He did it again. Every once in a while, my Dad gives me a Christmas gift that is so right, so perfect, so touching. In earlier years, there was a chemistry set. That was perfect and touching for only a little while, but then that was during a period of time when he & I didn’t really mesh well. In retrospect, I had no business owning a chemistry set in the first place. It’s amazing I didn’t blow up the house or melt my own flesh.

Later on, when I was of collegiate age but not necessarily collegiate manner, I decided I knew what I wanted to do with my life. I was to become a stand-up comic. And when I told my benefactor of my decision, he said: “I think that’s a great idea.” You see, the Guglielmettis are nothing but a bunch of laugh-hungry whores, and Dad & I are the pride of the stable. So when I told Dad I wanted change my major from business to theatre, he was all for it. That Christmas, I received two albums from him: Bob Newhart’s “The Best of the Button Down Mind” and a three-album collection of Lenny Bruce’s best stuff.

It was the first time Dad & I were allies in a common cause, and I appreciated his depth of expertise on the subject. In fact, it completely changed our relationship. But that’s a whole other story. The point is, he did it again.

Over the last five or six years, I have become enamored with writing. I always enjoyed it, but recent events such as my attempts to master the skies, my father’s firefight with cancer and the events of September 11, 2001 have somehow sparked a fire in me to write more often, and in so doing, I have come to appreciate how hard it is to do it correctly, and to delight in the few times it all comes out according to plan. Apparently Dad has taken notice to my little creative sidetrack, because this Christmas I received from him two Mike Royko anthologies (yes, at long last we’ve arrived at the subject matter of this post!)

Mike Royko was a daily columnist for three Chicago newspapers, starting just before I was born and pumping out quality journalism until just a few years ago. He wrote nearly eight thousand columns, and he was everyman’s spokesman. He could expose any situation for the hypocricy, the bullshit/moronic/petty situation that it was, and do it in such a manner that even the crooks and morons he was satirizing should have nodded knowingly.

For the last week, I have been annoying my neighbors on the train by snickering aloud, reading Mike’s greatest columns during my daily commute. I remember reading Mike’s columns a few times when I was younger, as he was syndicated and his work appeared in over 600 papers in the United States. But for some reason I never pursued his career. I should have. He had an uncanny ability to hammer out gem after gem, mostly from his corner office overlooking the Chicago RIver. Reading these books was like replaying his life, and I am envious of what he did. I can’t imagine the pressure of having to hammer out 900 words every day, for pay. But he did it, and he delivered a product surely worth more than any of the papers were paying him.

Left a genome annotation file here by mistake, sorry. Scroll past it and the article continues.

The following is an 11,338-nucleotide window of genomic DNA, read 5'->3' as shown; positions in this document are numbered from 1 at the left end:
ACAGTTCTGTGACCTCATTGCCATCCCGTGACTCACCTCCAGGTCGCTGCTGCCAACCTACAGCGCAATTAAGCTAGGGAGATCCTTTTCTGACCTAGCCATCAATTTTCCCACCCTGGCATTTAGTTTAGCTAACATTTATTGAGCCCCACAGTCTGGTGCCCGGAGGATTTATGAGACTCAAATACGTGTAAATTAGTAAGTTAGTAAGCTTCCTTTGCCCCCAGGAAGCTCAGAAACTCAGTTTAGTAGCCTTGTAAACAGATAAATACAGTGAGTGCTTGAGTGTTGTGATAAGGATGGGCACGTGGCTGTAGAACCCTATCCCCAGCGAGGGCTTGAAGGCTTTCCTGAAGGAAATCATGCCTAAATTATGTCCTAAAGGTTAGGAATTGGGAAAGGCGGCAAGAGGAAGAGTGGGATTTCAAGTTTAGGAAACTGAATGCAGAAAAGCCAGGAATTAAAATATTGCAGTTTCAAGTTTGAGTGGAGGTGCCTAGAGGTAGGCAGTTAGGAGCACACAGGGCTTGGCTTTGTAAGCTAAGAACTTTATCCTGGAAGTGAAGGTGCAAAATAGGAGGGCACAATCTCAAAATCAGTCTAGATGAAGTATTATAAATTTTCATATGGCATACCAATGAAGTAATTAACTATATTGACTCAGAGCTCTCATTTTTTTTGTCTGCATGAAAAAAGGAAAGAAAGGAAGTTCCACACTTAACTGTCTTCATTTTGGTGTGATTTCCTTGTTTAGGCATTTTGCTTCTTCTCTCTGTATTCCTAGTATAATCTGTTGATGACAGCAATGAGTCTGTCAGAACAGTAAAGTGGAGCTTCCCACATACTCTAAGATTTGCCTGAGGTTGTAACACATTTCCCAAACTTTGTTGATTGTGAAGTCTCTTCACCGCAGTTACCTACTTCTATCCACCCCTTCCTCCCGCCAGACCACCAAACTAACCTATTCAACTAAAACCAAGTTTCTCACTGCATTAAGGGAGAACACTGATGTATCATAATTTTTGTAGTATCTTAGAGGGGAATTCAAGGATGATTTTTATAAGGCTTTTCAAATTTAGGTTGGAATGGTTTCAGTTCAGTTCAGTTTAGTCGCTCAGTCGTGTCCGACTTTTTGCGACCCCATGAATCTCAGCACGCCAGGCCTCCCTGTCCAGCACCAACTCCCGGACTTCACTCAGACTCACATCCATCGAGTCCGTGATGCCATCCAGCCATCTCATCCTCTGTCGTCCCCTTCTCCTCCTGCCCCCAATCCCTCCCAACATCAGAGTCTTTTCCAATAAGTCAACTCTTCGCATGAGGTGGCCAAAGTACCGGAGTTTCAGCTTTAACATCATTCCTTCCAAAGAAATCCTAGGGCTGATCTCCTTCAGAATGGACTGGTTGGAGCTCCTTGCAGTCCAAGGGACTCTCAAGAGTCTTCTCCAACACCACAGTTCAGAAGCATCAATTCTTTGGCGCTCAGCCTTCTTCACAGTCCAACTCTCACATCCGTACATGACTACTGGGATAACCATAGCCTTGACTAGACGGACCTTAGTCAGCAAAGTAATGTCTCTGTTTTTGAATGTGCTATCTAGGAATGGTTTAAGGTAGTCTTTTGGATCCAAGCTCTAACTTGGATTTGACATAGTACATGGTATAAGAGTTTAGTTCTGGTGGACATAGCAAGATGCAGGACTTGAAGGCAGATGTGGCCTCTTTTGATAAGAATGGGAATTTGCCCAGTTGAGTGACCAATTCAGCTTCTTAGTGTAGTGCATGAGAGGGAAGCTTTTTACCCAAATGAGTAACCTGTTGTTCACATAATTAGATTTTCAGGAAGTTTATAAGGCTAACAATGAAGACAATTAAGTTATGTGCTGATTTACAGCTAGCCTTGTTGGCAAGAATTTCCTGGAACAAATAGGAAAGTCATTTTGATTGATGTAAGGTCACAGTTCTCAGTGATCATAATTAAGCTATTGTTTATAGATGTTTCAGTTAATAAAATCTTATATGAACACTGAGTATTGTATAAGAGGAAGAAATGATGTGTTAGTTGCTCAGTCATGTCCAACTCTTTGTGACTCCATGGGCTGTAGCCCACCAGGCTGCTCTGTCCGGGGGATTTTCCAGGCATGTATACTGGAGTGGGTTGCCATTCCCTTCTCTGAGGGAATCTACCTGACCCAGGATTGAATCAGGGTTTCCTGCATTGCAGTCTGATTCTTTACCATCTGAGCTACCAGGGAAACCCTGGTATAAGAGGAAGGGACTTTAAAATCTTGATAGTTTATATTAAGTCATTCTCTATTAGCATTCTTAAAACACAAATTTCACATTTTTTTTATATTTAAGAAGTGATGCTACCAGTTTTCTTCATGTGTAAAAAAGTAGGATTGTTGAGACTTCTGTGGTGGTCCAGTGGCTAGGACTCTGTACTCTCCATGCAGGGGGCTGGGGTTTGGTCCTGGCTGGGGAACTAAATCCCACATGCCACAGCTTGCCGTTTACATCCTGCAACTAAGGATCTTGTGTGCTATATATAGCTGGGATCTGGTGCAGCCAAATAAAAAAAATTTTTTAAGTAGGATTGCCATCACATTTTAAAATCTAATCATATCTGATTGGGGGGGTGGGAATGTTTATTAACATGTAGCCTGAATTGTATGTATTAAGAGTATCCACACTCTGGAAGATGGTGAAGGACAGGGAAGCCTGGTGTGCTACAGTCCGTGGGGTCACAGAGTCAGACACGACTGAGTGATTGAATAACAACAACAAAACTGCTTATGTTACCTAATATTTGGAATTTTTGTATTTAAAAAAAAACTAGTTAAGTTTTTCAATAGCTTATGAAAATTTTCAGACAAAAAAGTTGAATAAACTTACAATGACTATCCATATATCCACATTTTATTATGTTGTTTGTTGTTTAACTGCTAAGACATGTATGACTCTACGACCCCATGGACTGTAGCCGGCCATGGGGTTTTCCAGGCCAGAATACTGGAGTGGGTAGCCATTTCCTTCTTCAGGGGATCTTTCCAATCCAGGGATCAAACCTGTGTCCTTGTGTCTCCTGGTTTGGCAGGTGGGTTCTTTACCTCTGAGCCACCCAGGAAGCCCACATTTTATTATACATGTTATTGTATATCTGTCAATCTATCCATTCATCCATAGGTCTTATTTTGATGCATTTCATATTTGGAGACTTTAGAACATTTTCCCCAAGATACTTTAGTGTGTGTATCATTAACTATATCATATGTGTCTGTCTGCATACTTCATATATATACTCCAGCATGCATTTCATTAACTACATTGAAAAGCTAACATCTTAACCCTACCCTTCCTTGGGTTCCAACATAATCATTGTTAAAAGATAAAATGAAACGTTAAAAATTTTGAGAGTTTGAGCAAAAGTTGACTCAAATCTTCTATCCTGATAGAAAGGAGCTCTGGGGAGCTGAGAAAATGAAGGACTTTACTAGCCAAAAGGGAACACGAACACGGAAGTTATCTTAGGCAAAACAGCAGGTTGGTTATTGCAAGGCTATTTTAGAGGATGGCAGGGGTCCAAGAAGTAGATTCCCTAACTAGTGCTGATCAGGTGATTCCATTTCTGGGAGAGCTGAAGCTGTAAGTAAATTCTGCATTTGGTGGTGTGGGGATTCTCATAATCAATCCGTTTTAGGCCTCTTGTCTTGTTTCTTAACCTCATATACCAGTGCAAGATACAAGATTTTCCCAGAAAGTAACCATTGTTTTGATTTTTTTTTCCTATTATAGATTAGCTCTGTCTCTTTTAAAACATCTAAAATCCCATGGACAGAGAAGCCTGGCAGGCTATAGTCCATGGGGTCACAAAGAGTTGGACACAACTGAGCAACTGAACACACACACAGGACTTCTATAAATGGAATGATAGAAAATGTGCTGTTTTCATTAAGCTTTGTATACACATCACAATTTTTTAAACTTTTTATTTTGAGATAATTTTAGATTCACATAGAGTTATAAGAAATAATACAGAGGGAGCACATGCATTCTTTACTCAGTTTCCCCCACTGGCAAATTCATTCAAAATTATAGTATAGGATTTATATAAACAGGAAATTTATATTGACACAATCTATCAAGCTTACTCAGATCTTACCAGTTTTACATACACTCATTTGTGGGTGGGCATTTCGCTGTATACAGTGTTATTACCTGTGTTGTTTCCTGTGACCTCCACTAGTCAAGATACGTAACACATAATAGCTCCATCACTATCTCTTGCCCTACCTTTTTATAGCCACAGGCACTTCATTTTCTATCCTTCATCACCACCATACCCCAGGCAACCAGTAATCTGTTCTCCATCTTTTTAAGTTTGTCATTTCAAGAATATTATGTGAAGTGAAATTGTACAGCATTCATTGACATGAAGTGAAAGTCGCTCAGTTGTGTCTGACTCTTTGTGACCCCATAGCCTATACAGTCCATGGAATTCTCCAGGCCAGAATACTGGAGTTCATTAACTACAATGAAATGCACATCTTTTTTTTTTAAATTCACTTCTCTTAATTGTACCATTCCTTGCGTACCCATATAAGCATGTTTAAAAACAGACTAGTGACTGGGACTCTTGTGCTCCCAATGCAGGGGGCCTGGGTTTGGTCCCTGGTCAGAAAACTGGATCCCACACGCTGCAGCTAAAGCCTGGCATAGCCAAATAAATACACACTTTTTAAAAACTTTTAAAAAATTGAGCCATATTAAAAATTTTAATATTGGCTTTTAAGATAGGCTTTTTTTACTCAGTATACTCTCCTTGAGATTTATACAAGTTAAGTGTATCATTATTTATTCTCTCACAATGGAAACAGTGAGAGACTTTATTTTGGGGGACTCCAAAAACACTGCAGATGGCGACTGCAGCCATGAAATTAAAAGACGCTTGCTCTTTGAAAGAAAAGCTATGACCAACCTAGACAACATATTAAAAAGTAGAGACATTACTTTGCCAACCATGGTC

At the age of sixty four, thinking of retirement while on vacation in Florida, he suffered a brain aneurysm. He survived surgery, flew home to Chicago, and died a month later. The book I finished reading tonight was Mike’s idea, according to his wife. He figured he wouldn’t survive additional surgery and proposed a final collection of his best columns. It’s a really good collection.

His final column is in there; obviously, it’s the last piece in the book. The byline in the book included a note stating “this is the last piece Mike wrote”. I read it knowing that this was it, the end of the line. The final brilliant words from Everyman. I savored every word, and when I flipped the page, there was nothing. Nothing. Just one blank white page, one heavy stock page, and then the back cover.

I felt so lonely; then, as my train was pulling into Metropark station I had to deal with the inevitable rush of the crowds for the stair. Damned door jammed too, so even though I was on the car that stopped right by the steps, I still had to walk back to the next car to exit, and by then the platform was a mess. Damn.